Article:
What Obama's Richest Donors Tell Us About His Campaign
How much have things changed for the president since 2008?
President Obama's 2012 campaign manager announced an epic fundraising effort of $86 million for the first quarter, setting up an eviably high bar and leaving his contenders wondering: where is all this money coming from? As it turns out, much of the money comes from "bundlers," defined by Talking Points Memo as "super-donors who are very rich, max out their personal fundraising amounts, and then call on their wealthy friends to do the same." 27 bundlers alone raised more than half a million dollars.
If you peruse the full list of rich bundlers, some of the names will strike you as very familiar: Anna Wintour, editor-in-chief of Vogue. Jeffrey Katzenberg, Dreamworks CEO. Ari Emanuel, talent agent, Entourage inspiration, and brother of Rahm Emanuel. Jon Corzine, former New Jersey Governor and Goldman Sachs CEO. But apart from the star power, what does this illustrious list tell us about the president's campaign so far?
He's lost many of his major 2008 donors. National Journal notes that both Anna Wintour and Jeffrey Katzenberg raised more than $500,000 for Obama in 2008. But according to ABC News' Devin Dwyer, the list of donors "is also notable for who’s not there." He reports that more than 80 percent of Obama's biggest donors from 2008 received positions inside the administration, according to a recent report, and are now limited in how they can participate in the campaign. However, other major donors are holding back out of disapproval for Obama's leadership.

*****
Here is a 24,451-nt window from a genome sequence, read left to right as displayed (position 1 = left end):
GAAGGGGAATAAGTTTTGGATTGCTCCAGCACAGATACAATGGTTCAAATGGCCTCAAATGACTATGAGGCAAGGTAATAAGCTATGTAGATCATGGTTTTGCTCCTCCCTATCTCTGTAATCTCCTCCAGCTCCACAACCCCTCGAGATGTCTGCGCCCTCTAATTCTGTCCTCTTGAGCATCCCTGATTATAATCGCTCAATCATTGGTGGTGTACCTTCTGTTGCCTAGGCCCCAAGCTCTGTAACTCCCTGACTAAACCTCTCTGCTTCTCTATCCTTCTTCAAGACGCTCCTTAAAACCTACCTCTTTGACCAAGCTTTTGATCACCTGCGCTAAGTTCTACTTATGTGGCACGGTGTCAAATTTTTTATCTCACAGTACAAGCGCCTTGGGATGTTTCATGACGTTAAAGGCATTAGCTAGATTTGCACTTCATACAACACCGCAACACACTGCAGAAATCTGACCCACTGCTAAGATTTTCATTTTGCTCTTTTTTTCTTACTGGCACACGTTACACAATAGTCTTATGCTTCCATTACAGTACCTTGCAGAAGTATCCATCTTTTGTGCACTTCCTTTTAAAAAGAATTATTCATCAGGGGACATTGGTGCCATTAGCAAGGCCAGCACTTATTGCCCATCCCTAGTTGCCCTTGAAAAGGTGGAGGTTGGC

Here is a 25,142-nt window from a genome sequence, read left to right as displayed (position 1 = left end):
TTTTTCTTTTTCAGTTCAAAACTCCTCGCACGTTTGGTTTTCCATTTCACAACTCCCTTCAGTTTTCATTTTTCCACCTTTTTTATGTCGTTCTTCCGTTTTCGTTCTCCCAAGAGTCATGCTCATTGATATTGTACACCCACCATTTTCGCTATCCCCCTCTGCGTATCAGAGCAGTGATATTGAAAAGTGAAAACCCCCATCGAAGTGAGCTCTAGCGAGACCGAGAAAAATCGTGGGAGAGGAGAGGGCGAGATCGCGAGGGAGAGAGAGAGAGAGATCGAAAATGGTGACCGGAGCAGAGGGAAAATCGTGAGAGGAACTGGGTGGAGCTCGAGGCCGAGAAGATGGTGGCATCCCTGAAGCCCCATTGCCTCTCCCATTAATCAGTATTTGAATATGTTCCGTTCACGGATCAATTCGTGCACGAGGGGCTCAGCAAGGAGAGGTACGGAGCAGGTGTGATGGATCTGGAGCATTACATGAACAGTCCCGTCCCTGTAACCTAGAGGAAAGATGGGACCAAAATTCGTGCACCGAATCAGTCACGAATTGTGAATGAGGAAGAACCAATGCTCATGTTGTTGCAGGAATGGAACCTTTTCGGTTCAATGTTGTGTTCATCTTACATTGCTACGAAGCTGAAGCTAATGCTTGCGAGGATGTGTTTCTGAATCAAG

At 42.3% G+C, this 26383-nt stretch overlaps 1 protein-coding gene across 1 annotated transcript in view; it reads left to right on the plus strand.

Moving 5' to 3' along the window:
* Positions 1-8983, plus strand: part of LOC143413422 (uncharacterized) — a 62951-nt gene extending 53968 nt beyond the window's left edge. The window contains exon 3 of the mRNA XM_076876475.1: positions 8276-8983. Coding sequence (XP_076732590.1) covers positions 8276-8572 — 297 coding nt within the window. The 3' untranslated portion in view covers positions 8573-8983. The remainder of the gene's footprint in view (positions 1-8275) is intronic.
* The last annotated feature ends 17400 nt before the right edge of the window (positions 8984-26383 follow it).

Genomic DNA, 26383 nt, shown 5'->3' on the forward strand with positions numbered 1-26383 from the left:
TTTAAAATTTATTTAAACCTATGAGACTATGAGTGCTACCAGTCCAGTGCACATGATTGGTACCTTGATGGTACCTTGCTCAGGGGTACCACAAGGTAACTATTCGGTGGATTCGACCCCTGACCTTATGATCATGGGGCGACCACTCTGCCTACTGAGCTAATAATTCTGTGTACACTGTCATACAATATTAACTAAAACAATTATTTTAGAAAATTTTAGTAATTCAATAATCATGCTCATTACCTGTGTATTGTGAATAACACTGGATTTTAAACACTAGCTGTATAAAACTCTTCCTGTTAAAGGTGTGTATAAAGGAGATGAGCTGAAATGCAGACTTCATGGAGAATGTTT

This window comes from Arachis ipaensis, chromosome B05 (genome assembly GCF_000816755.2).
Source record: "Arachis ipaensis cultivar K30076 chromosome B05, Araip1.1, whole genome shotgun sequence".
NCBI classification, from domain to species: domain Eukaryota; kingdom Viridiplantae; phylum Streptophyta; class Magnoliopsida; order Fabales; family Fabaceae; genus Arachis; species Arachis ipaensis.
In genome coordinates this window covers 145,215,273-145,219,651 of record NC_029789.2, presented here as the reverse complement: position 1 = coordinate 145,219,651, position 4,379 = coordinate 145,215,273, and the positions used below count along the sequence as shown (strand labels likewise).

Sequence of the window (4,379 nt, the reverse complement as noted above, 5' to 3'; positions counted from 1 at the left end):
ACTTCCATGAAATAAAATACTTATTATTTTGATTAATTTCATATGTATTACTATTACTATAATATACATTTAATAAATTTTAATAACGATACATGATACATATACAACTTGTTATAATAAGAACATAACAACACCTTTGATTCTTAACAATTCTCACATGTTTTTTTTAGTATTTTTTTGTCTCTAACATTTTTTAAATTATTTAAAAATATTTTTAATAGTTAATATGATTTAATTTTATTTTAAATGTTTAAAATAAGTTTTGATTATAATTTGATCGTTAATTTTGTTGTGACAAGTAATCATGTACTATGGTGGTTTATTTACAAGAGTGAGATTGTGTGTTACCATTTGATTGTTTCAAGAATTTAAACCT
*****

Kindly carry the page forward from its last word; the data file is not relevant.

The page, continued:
“I have made it clear I don’t want to get involved,” said Jon Merksamer, 58, a California small business owner who helped raise close to $500,000 for Obama in 2008. “I don’t think he’s been too liberal, or too conservative. I think he’s been too gutless,” he said. "It is a common reaction to become even angrier with people who you’d had hope for that turned out to be such a major disappointment.”
He has made significant outreach to the gay community. Ben Smith at Politico takes a glass-is-half-full approach to the turnover in major donors since 2008, noting that "the new bundlers include usual Democratic suspects who supported Clinton in 2008 and newly energized gay donors." Some of the top gay donors now putting their lot in with Obama are include Chicago's Fred Eychaner, New York's Jeff Soref and Charles Myers, Austin's Eugene Sepulveda, and DNC treasurer Andy Tobias. Smith also lists the former Clinton bundlers that Obama has swept up include Cohen and Corzine, as well as hedge funder Marc Lasry, L.A. fundraiser Noah Mamet, and DNC member Robert Zimmerman.
He hasn't lost his touch with small donors. Dwyer and other noted that although it was 244 wealthy and well-connected bundlers that brought at least $35 million for the Obama Victory Fund, the staggering total of $86 millions shows that he hasn't lost his touch with small-dollar donors either. Dwyer releases figures from the Obama campaign that "more than 552,000 people contributed 680,000 donations during the second quarter. Ninety-eight percent of those donations were $250 or less, according to the campaign."
This is likely to be another record year for Obama. Obama may have lost and gained donors since his 2007-8 campaign, but this year shows that in terms of money, he is coming out about even. The Washington Post notes that "for Obama, the sheer number of bundlers — and the volume of donations they represent — signals another potential juggernaut like 2008, when he shattered all records by raising $745 million. During his first campaign, he had 47 bundlers who raised $500,000 or more — a total he is already more than halfway to matching."